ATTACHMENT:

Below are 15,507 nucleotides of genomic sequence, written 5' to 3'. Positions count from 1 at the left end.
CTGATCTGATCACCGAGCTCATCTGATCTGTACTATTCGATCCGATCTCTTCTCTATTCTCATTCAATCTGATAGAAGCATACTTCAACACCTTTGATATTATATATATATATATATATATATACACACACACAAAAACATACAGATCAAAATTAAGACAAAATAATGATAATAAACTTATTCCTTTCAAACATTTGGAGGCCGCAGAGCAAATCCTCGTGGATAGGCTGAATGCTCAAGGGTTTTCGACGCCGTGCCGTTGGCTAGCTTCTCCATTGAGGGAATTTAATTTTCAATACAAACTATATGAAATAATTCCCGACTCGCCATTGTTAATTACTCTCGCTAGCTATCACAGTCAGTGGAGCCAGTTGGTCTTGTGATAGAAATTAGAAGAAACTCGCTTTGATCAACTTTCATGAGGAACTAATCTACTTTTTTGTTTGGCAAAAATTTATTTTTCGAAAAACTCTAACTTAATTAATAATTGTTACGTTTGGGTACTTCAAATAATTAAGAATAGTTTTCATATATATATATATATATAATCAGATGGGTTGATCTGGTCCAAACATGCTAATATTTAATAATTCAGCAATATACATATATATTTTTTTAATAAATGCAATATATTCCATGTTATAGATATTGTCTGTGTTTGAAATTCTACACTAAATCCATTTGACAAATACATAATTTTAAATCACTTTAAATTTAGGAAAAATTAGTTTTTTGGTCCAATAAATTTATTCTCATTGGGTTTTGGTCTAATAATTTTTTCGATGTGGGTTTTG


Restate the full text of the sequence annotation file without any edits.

Below are 15,507 nucleotides of genomic sequence, written 5' to 3'. Positions count from 1 at the left end.
CTGATCTGATCACCGAGCTCATCTGATCTGTACTATTCGATCCGATCTCTTCTCTATTCTCATTCAATCTGATAGAAGCATACTTCAACACCTTTGATATTATATATATATATATATATATATACACACACACAAAAACATACAGATCAAAATTAAGACAAAATAATGATAATAAACTTATTCCTTTCAAACATTTGGAGGCCGCAGAGCAAATCCTCGTGGATAGGCTGAATGCTCAAGGGTTTTCGACGCCGTGCCGTTGGCTAGCTTCTCCATTGAGGGAATTTAATTTTCAATACAAACTATATGAAATAATTCCCGACTCGCCATTGTTAATTACTCTCGCTAGCTATCACAGTCAGTGGAGCCAGTTGGTCTTGTGATAGAAATTAGAAGAAACTCGCTTTGATCAACTTTCATGAGGAACTAATCTACTTTTTTGTTTGGCAAAAATTTATTTTTCGAAAAACTCTAACTTAATTAATAATTGTTACGTTTGGGTACTTCAAATAATTAAGAATAGTTTTCATATATATATATATATATAATCAGATGGGTTGATCTGGTCCAAACATGCTAATATTTAATAATTCAGCAATATACATATATATTTTTTTAATAAATGCAATATATTCCATGTTATAGATATTGTCTGTGTTTGAAATTCTACACTAAATCCATTTGACAAATACATAATTTTAAATCACTTTAAATTTAGGAAAAATTAGTTTTTTGGTCCAATAAATTTATTCTCATTGGGTTTTGGTCTAATAATTTTTTCGATGTGGGTTTTG